4

Dallas City Council Member Philip Kingston Fails to Get Ethics Beef Dismissed

Philip Kingston, shown in an earlier photo, launched the effort to bring the removal of the Robert E. Lee statue before the Dallas City Council. Sandy Greyson, to his right, was the only council member to vote against it.EXPAND
Philip Kingston, shown in an earlier photo, launched the effort to bring the removal of the Robert E. Lee statue before the Dallas City Council. Sandy Greyson, to his right, was the only council member to vote against it.
Brian Maschino
^
Keep Dallas Observer Free
I Support
  • Local
  • Community
  • Journalism
  • logo

Support the independent voice of Dallas and help keep the future of Dallas Observer free.

The good news for Dallas City Council member Philip Kingston is that he and his attorney are going to have more time to prepare their defense to an anonymous ethics complaint filed against the downtown and East Dallas representative filed earlier this year. That's thanks to an extension handed down Tuesday by Dallas' Ethics Advisory Commission.

The bad news for Kingston and his lawyer, Victor Vital, is that their fight is continuing at all.

Kingston is under fire because of a member of the public's complaint that he pushed the City Council to authorize garage-apartment rentals in the city while, at the same time, planning to build an apartment on he and his wife's garage in East Dallas.

Kingston's been a longtime proponent of garage apartments and helped pass an ordinance last summer allowing Dallas residents to apply to rent out a garage unit already built on their property. The complaint alleges that Kingston abused a second process — which ended with his subdivision loosening its accessory dwelling unit rules — so that he'd have an easier time renting out the apartment he intended to build, if he ever decided to do so.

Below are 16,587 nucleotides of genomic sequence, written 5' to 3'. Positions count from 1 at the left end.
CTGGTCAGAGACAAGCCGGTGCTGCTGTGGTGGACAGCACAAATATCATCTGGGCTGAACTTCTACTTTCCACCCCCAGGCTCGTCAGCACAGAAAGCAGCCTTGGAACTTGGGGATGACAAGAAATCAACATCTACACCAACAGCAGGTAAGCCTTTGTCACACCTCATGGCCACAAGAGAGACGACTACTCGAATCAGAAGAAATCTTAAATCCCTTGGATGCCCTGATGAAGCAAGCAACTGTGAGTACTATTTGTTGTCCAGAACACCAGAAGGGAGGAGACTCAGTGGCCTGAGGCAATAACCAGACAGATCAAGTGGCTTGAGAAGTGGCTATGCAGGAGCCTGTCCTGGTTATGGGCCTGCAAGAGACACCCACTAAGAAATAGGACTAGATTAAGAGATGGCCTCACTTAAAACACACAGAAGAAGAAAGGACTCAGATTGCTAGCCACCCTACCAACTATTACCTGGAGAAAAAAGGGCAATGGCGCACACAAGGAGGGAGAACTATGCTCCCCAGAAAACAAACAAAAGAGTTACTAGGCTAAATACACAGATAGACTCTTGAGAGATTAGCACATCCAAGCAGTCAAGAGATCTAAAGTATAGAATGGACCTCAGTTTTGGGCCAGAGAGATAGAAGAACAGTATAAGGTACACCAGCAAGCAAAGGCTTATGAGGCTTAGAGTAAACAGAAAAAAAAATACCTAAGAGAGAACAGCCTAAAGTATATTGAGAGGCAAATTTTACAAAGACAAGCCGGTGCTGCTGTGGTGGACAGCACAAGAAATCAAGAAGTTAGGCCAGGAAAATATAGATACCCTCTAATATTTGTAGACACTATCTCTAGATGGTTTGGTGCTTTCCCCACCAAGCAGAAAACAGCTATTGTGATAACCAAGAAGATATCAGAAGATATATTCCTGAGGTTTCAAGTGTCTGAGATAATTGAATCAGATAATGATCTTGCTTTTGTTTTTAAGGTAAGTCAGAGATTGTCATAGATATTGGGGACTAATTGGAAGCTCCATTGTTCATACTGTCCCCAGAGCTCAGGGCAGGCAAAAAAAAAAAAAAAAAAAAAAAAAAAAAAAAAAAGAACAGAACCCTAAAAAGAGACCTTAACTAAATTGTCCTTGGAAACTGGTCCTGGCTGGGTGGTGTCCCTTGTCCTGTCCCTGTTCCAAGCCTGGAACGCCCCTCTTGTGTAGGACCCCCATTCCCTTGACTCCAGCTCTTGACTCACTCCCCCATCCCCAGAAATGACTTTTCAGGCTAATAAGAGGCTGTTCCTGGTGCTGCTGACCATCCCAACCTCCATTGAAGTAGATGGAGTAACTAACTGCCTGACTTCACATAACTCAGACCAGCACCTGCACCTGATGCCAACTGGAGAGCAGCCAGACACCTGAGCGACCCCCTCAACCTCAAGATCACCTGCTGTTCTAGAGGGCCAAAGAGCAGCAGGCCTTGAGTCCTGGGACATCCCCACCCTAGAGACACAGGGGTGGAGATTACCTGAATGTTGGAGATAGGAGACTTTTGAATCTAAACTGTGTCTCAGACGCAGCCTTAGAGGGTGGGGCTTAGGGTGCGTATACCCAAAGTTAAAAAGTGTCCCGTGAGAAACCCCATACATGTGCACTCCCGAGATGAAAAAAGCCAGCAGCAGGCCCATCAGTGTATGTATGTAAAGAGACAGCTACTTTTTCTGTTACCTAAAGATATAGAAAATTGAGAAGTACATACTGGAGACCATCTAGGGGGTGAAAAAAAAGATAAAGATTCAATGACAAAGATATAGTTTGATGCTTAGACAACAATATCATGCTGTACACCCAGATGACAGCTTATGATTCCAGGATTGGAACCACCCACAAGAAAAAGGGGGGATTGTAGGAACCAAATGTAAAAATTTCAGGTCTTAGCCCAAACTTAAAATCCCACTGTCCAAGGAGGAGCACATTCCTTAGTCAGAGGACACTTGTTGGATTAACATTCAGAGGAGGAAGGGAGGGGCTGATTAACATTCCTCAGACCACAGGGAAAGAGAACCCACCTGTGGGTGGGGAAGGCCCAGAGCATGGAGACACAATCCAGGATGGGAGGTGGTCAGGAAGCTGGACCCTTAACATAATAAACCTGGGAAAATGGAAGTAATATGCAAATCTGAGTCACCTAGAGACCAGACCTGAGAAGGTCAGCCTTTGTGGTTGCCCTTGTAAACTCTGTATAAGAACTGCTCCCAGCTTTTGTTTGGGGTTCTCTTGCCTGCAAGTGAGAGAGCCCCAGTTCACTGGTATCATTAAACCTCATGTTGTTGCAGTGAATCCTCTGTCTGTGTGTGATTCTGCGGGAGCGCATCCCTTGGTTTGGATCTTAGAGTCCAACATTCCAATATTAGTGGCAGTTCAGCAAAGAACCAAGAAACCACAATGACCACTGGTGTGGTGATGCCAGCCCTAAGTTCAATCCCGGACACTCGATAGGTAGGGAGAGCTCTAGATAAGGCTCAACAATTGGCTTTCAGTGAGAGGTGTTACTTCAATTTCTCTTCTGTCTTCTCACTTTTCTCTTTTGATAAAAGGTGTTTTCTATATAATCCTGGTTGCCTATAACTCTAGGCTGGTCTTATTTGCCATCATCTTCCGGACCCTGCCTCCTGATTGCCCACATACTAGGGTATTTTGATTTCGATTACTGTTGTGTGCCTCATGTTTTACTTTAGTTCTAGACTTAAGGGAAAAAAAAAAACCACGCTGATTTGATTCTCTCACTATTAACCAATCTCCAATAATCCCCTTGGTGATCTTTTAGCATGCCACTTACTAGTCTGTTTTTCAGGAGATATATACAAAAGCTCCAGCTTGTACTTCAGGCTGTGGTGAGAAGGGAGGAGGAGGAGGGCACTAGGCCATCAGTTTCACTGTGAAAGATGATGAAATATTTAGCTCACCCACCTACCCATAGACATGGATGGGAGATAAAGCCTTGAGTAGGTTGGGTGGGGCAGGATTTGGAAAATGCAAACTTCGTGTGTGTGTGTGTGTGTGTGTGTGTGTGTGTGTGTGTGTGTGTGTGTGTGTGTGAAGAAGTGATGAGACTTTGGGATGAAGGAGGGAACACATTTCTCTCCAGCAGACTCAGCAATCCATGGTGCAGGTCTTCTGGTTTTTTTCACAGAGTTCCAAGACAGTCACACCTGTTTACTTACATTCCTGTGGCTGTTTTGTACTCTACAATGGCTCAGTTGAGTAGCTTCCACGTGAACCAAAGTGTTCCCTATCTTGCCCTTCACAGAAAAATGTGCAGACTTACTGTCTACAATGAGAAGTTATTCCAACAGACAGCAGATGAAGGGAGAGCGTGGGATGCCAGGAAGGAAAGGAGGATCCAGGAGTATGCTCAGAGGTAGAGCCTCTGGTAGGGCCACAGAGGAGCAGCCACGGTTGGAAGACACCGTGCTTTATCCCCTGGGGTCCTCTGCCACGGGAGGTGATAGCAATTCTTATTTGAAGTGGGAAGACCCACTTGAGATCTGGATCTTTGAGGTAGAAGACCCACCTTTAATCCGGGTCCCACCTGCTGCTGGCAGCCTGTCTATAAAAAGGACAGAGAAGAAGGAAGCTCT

While he's previously argued that his advocacy for the units doesn't violate city ethics rules because he was pushing for an ordinance he might benefit from, rather than one that would benefit him specifically.

Tuesday, his argument was procedural. The complaint against him shouldn't move forward, Kingston said, because he couldn't confront the person accusing him, either directly or through the complainant's proxy, the City Auditor's Office. Dallas City Code says that council members accused of violating ethics rules have a right to question those who brought the complaint against them in front of the board. 

"The evidence in front of you comes from witnesses — and if I can't cross-examine them ... I should at least have the opportunity to cross-examine the city auditor," Kingston said.

Ethics Commission members refused to dismiss the complaint but agreed that the city auditor should attend Kingston's next meeting with the board. If the board finds that he violated city ethics rules, it could recommend anything from an official reprimand to Kingston's removal from office. 

Keep the Dallas Observer Free... Since we started the Dallas Observer, it has been defined as the free, independent voice of Dallas, and we would like to keep it that way. Offering our readers free access to incisive coverage of local news, food and culture. Producing stories on everything from political scandals to the hottest new bands, with gutsy reporting, stylish writing, and staffers who've won everything from the Society of Professional Journalists' Sigma Delta Chi feature-writing award to the Casey Medal for Meritorious Journalism. But with local journalism's existence under siege and advertising revenue setbacks having a larger impact, it is important now more than ever for us to rally support behind funding our local journalism. You can help by participating in our "I Support" membership program, allowing us to keep covering Dallas with no paywalls.

We use cookies to collect and analyze information on site performance and usage, and to enhance and customize content and advertisements. By clicking 'X' or continuing to use the site, you agree to allow cookies to be placed. To find out more, visit our cookies policy and our privacy policy.

 

Join the Observer community and help support independent local journalism in Dallas.

 

Join the Observer community and help support independent local journalism in Dallas.